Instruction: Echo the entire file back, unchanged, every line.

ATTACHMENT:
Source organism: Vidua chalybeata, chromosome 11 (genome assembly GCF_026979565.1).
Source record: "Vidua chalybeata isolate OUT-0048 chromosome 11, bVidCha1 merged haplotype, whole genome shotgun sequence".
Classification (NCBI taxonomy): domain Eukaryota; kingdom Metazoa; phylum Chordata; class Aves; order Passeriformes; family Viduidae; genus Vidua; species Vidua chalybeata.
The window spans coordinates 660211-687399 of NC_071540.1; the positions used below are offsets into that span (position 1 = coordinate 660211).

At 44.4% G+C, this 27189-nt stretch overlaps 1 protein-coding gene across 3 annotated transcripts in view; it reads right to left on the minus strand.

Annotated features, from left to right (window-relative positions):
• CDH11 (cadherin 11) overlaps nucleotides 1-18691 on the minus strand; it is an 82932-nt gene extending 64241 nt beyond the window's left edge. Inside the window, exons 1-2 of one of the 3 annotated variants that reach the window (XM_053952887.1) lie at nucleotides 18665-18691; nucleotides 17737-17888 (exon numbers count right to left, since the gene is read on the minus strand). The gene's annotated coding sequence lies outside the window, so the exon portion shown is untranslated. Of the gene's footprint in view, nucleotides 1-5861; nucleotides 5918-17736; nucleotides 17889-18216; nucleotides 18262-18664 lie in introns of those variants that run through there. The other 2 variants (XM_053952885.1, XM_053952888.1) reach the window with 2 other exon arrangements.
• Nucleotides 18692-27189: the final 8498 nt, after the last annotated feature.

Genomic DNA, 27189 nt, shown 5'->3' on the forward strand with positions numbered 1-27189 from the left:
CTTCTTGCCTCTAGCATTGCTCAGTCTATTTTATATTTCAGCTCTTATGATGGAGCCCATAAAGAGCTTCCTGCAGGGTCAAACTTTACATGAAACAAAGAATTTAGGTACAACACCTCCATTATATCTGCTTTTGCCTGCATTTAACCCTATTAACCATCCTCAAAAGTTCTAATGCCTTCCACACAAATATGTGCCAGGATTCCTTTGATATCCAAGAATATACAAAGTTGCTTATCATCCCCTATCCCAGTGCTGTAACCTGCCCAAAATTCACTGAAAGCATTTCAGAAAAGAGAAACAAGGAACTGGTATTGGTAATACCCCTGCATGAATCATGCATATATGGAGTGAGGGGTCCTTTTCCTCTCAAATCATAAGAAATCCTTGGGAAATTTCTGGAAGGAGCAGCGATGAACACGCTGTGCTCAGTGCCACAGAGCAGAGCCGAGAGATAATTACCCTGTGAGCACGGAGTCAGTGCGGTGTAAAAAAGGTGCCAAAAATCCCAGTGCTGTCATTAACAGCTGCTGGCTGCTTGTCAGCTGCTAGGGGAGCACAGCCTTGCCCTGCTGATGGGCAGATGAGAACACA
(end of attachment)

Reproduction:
Source organism: Vidua chalybeata, chromosome 11 (genome assembly GCF_026979565.1).
Source record: "Vidua chalybeata isolate OUT-0048 chromosome 11, bVidCha1 merged haplotype, whole genome shotgun sequence".
Classification (NCBI taxonomy): domain Eukaryota; kingdom Metazoa; phylum Chordata; class Aves; order Passeriformes; family Viduidae; genus Vidua; species Vidua chalybeata.
The window spans coordinates 660211-687399 of NC_071540.1; the positions used below are offsets into that span (position 1 = coordinate 660211).

At 44.4% G+C, this 27189-nt stretch overlaps 1 protein-coding gene across 3 annotated transcripts in view; it reads right to left on the minus strand.

Annotated features, from left to right (window-relative positions):
• CDH11 (cadherin 11) overlaps nucleotides 1-18691 on the minus strand; it is an 82932-nt gene extending 64241 nt beyond the window's left edge. Inside the window, exons 1-2 of one of the 3 annotated variants that reach the window (XM_053952887.1) lie at nucleotides 18665-18691; nucleotides 17737-17888 (exon numbers count right to left, since the gene is read on the minus strand). The gene's annotated coding sequence lies outside the window, so the exon portion shown is untranslated. Of the gene's footprint in view, nucleotides 1-5861; nucleotides 5918-17736; nucleotides 17889-18216; nucleotides 18262-18664 lie in introns of those variants that run through there. The other 2 variants (XM_053952885.1, XM_053952888.1) reach the window with 2 other exon arrangements.
• Nucleotides 18692-27189: the final 8498 nt, after the last annotated feature.

Genomic DNA, 27189 nt, shown 5'->3' on the forward strand with positions numbered 1-27189 from the left:
CTTCTTGCCTCTAGCATTGCTCAGTCTATTTTATATTTCAGCTCTTATGATGGAGCCCATAAAGAGCTTCCTGCAGGGTCAAACTTTACATGAAACAAAGAATTTAGGTACAACACCTCCATTATATCTGCTTTTGCCTGCATTTAACCCTATTAACCATCCTCAAAAGTTCTAATGCCTTCCACACAAATATGTGCCAGGATTCCTTTGATATCCAAGAATATACAAAGTTGCTTATCATCCCCTATCCCAGTGCTGTAACCTGCCCAAAATTCACTGAAAGCATTTCAGAAAAGAGAAACAAGGAACTGGTATTGGTAATACCCCTGCATGAATCATGCATATATGGAGTGAGGGGTCCTTTTCCTCTCAAATCATAAGAAATCCTTGGGAAATTTCTGGAAGGAGCAGCGATGAACACGCTGTGCTCAGTGCCACAGAGCAGAGCCGAGAGATAATTACCCTGTGAGCACGGAGTCAGTGCGGTGTAAAAAAGGTGCCAAAAATCCCAGTGCTGTCATTAACAGCTGCTGGCTGCTTGTCAGCTGCTAGGGGAGCACAGCCTTGCCCTGCTGATGGGCAGATGAGAACACA